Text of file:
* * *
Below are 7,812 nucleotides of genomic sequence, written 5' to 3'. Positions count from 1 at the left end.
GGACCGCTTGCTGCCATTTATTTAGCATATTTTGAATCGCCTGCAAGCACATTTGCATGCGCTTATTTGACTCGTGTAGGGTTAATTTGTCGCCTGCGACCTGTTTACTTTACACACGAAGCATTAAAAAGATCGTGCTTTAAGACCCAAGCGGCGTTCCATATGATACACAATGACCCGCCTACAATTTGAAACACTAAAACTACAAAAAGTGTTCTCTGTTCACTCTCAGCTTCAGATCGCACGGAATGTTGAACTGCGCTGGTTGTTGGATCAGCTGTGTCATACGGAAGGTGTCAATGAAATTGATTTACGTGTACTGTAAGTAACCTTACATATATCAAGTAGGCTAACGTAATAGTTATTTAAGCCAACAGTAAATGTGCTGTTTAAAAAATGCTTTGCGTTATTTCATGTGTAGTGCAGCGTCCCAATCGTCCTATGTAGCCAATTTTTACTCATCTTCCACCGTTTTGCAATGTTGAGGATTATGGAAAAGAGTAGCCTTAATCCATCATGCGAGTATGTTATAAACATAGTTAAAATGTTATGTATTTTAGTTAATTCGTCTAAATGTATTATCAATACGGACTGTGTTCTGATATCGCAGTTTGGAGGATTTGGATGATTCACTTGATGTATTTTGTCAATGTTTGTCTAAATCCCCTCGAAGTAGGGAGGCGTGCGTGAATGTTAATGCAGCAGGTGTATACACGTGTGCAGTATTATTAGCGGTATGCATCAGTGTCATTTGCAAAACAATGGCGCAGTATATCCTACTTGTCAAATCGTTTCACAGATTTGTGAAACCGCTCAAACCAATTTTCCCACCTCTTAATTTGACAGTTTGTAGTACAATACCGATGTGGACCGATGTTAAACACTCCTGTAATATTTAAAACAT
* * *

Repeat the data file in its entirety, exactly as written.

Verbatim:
Below are 7,812 nucleotides of genomic sequence, written 5' to 3'. Positions count from 1 at the left end.
GGACCGCTTGCTGCCATTTATTTAGCATATTTTGAATCGCCTGCAAGCACATTTGCATGCGCTTATTTGACTCGTGTAGGGTTAATTTGTCGCCTGCGACCTGTTTACTTTACACACGAAGCATTAAAAAGATCGTGCTTTAAGACCCAAGCGGCGTTCCATATGATACACAATGACCCGCCTACAATTTGAAACACTAAAACTACAAAAAGTGTTCTCTGTTCACTCTCAGCTTCAGATCGCACGGAATGTTGAACTGCGCTGGTTGTTGGATCAGCTGTGTCATACGGAAGGTGTCAATGAAATTGATTTACGTGTACTGTAAGTAACCTTACATATATCAAGTAGGCTAACGTAATAGTTATTTAAGCCAACAGTAAATGTGCTGTTTAAAAAATGCTTTGCGTTATTTCATGTGTAGTGCAGCGTCCCAATCGTCCTATGTAGCCAATTTTTACTCATCTTCCACCGTTTTGCAATGTTGAGGATTATGGAAAAGAGTAGCCTTAATCCATCATGCGAGTATGTTATAAACATAGTTAAAATGTTATGTATTTTAGTTAATTCGTCTAAATGTATTATCAATACGGACTGTGTTCTGATATCGCAGTTTGGAGGATTTGGATGATTCACTTGATGTATTTTGTCAATGTTTGTCTAAATCCCCTCGAAGTAGGGAGGCGTGCGTGAATGTTAATGCAGCAGGTGTATACACGTGTGCAGTATTATTAGCGGTATGCATCAGTGTCATTTGCAAAACAATGGCGCAGTATATCCTACTTGTCAAATCGTTTCACAGATTTGTGAAACCGCTCAAACCAATTTTCCCACCTCTTAATTTGACAGTTTGTAGTACAATACCGATGTGGACCGATGTTAAACACTCCTGTAATATTTAAAACAT